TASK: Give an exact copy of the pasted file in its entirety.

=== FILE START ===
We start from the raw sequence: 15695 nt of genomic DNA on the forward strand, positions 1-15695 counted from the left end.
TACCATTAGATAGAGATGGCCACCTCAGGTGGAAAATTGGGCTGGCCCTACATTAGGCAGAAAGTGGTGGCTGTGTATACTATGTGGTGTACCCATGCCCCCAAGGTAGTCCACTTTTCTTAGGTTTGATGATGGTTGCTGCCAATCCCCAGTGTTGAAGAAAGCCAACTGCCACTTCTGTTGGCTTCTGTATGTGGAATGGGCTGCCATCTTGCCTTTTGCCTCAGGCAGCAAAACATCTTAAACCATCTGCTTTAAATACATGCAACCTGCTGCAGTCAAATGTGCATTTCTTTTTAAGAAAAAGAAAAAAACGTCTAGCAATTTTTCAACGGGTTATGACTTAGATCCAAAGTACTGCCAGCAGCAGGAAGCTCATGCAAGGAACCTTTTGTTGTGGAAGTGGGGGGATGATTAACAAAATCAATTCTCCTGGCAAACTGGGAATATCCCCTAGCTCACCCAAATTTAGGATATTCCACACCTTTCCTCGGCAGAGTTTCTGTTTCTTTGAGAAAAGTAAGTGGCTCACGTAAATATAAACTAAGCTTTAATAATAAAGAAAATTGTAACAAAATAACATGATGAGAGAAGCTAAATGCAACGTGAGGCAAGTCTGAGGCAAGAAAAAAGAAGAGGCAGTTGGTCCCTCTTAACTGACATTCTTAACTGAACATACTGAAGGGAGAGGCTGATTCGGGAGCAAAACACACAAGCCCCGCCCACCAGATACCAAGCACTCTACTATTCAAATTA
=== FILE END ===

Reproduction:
We start from the raw sequence: 15695 nt of genomic DNA on the forward strand, positions 1-15695 counted from the left end.
TACCATTAGATAGAGATGGCCACCTCAGGTGGAAAATTGGGCTGGCCCTACATTAGGCAGAAAGTGGTGGCTGTGTATACTATGTGGTGTACCCATGCCCCCAAGGTAGTCCACTTTTCTTAGGTTTGATGATGGTTGCTGCCAATCCCCAGTGTTGAAGAAAGCCAACTGCCACTTCTGTTGGCTTCTGTATGTGGAATGGGCTGCCATCTTGCCTTTTGCCTCAGGCAGCAAAACATCTTAAACCATCTGCTTTAAATACATGCAACCTGCTGCAGTCAAATGTGCATTTCTTTTTAAGAAAAAGAAAAAAACGTCTAGCAATTTTTCAACGGGTTATGACTTAGATCCAAAGTACTGCCAGCAGCAGGAAGCTCATGCAAGGAACCTTTTGTTGTGGAAGTGGGGGGATGATTAACAAAATCAATTCTCCTGGCAAACTGGGAATATCCCCTAGCTCACCCAAATTTAGGATATTCCACACCTTTCCTCGGCAGAGTTTCTGTTTCTTTGAGAAAAGTAAGTGGCTCACGTAAATATAAACTAAGCTTTAATAATAAAGAAAATTGTAACAAAATAACATGATGAGAGAAGCTAAATGCAACGTGAGGCAAGTCTGAGGCAAGAAAAAAGAAGAGGCAGTTGGTCCCTCTTAACTGACATTCTTAACTGAACATACTGAAGGGAGAGGCTGATTCGGGAGCAAAACACACAAGCCCCGCCCACCAGATACCAAGCACTCTACTATTCAAATTA